The Brain Surgery

The pre-surgical appointments all got done and are out of the way. I know pretty much what to expect at this point.

The Visual Fields Test was sort of revealing to me. My peripheral vision is worse than I thought, and I’ve got a couple of other blind spots I didn’t really realize were there. They made perfect sense when I was doing the test, but hadn’t registered just walking around. I’m not sure what all I’ll get back after the surgery, or how long that will take. It sounds like some of it will be sooner than later.

My sister insisted on being here for the surgery. On one hand, I’m really glad she wouldn’t take no for an answer, but I also feel bad that she’s having to burn more vacation to be here again after just being here in June. My friend the RN will also come back to help out. I’m also eternally grateful for her help, too. I’ll have both of them go with me to appointments to help with questions and concerns. An extra set of ears can be really helpful. My parents want desperately to be here. I wish that could work. I’ll have them out later when things have settled some and I’m feeling better.

Another thing that happened this week is that one of my co-workers started a MealTrain for me. There are a couple of people putting themselves on the calendar to bring meals after surgery. This is pretty cool.

Friday, September 28, 2018

My sister flew in a little early from Minnesota to help me with home prep and hang out some before surgery. She’ll be here for surgery and part of the week after. I do enjoy hanging out with her and running around Seattle showing her some sights. She’s also really good at logistical stuff, so I know we’ll get a bunch of things figured out before Monday.

Over the weekend, we had brunch with a couple that I’d met in the Infusion Center at the hospital. The husband had a brain tumor and we’ve kept in touch. This weekend was the first time I’d seen them in maybe 4 months or so. I was impressed with how much progress he’s made since I saw him last. We talked about his surgery a bit – I wanted some idea of what to expect. His experience was a lot different than I thought but it was nice to see them and catch up anyway. I’m not sure his experience made my sister feel any better, though.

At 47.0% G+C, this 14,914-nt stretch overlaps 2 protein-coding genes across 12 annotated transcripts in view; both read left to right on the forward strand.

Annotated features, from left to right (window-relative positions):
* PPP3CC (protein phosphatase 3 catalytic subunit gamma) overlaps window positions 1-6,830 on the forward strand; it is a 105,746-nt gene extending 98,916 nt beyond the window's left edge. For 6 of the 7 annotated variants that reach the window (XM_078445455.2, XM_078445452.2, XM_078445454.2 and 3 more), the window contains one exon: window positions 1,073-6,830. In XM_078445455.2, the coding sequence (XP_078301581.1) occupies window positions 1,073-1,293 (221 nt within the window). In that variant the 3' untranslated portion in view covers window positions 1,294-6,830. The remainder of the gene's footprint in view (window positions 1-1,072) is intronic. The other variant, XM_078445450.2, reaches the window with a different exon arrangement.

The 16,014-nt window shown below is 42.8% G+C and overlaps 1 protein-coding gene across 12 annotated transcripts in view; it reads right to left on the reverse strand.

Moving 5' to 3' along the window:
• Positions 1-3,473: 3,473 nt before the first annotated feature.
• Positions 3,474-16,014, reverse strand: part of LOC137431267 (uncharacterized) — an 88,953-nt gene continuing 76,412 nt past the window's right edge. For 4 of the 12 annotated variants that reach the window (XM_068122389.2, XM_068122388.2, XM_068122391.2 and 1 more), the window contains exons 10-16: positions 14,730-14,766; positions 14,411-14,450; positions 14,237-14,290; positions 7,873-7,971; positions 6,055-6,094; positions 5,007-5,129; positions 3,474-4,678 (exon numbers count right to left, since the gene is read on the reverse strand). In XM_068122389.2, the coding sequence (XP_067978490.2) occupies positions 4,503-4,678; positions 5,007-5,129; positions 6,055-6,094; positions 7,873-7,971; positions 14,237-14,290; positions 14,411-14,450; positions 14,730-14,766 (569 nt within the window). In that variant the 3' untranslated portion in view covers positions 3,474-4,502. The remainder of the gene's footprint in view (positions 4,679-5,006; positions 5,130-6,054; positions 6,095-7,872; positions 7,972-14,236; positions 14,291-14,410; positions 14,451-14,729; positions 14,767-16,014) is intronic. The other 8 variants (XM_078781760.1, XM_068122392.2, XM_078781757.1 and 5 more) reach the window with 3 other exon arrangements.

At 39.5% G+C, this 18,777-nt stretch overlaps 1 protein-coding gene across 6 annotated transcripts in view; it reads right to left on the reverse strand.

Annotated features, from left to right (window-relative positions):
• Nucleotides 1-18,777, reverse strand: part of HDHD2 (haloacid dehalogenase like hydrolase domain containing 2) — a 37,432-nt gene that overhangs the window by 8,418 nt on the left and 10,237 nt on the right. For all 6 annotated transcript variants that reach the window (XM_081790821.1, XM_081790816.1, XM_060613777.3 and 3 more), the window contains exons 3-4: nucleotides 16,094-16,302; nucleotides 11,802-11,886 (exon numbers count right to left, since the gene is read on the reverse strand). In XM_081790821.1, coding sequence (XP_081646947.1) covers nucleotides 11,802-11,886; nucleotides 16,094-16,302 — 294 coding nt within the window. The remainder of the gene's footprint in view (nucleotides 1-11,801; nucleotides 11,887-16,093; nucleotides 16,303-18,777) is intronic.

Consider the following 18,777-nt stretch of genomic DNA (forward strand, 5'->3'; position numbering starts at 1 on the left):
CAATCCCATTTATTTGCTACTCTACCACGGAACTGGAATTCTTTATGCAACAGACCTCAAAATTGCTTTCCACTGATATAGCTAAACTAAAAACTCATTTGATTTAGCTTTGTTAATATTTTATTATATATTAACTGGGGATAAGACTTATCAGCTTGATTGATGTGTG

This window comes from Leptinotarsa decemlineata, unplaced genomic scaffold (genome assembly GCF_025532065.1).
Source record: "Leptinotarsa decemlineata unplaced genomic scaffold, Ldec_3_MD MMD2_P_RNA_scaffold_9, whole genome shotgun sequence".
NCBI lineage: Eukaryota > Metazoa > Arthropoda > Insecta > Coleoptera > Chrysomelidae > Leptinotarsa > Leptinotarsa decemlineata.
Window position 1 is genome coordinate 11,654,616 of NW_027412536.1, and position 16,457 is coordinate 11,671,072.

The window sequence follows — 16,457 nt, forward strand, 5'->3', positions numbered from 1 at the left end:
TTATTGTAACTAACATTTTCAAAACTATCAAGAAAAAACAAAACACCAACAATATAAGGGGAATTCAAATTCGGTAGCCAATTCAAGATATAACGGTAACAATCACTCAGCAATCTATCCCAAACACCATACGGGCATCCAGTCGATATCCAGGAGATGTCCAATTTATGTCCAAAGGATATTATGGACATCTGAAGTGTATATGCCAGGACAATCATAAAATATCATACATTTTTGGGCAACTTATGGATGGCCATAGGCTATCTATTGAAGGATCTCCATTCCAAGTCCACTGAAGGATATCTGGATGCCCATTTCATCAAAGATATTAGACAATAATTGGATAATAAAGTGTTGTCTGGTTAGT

Monday, October 1st

I had my first brain lesion removed today. It took about 3 hours and it went well. No surprises, problems or complications. My sister expected that I’d be groggy or tired after having brain surgery. I wasn’t and I didn’t expect to be. They weren’t removing any part of my brain. They removed a tumor that is still breast cancer. It just has, for whatever reason, a friendly environment to grow in in my head next to my brain.

The only thing that wasn’t quite as planned is that it took longer than expected to get me up to my room, but that had nothing to do with me and how I was doing. It was all hospital logistics. Thank God. My sister and I were both able to order dinner when I got to my room. The cafeteria food’s not spectacular, but it’s better than some other places I’ve gotten food downtown, so it worked.

Overnight, I didn’t get a lot of sleep. The nurse has to do neuro testing about every hour. They are making sure that there are no new issues like problems with vision, touch sensation or nausea – so there’s like a 10 step protocol we go through every hour along with meds on different schedules and just trying to stay comfortable. I have a bunch of staples in the back of my head with a big bandage over the top. I had some ice packs that felt pretty nice on the dressing, so I went through a pile of those. There wasn’t, and still isn’t, any real pain to speak of. I have a little bit of a headache, but nothing that a Tylenol doesn’t fix. I am glad for this. I am not, and have never been, a fan of narcotics or opioid pain killers. I’ve just never liked how they make me feel, so I’m grateful that Tylenol is enough for this, too. I am hoping to be able to nap today.

Tuesday – October 2, 2018

Overnight, I had an IV replaced at midnight because the first one was hurting me when the nurse tried to use it. The neuro testing went down to about every 2 hours instead of every hour. I was able to sleep a little bit before the nurses came back at 3 am for meds and tests. They warned me that they’d be back at 5 am to remove my catheter. Little did I know that would start the parade of doctors and other people coming by to see me for the day.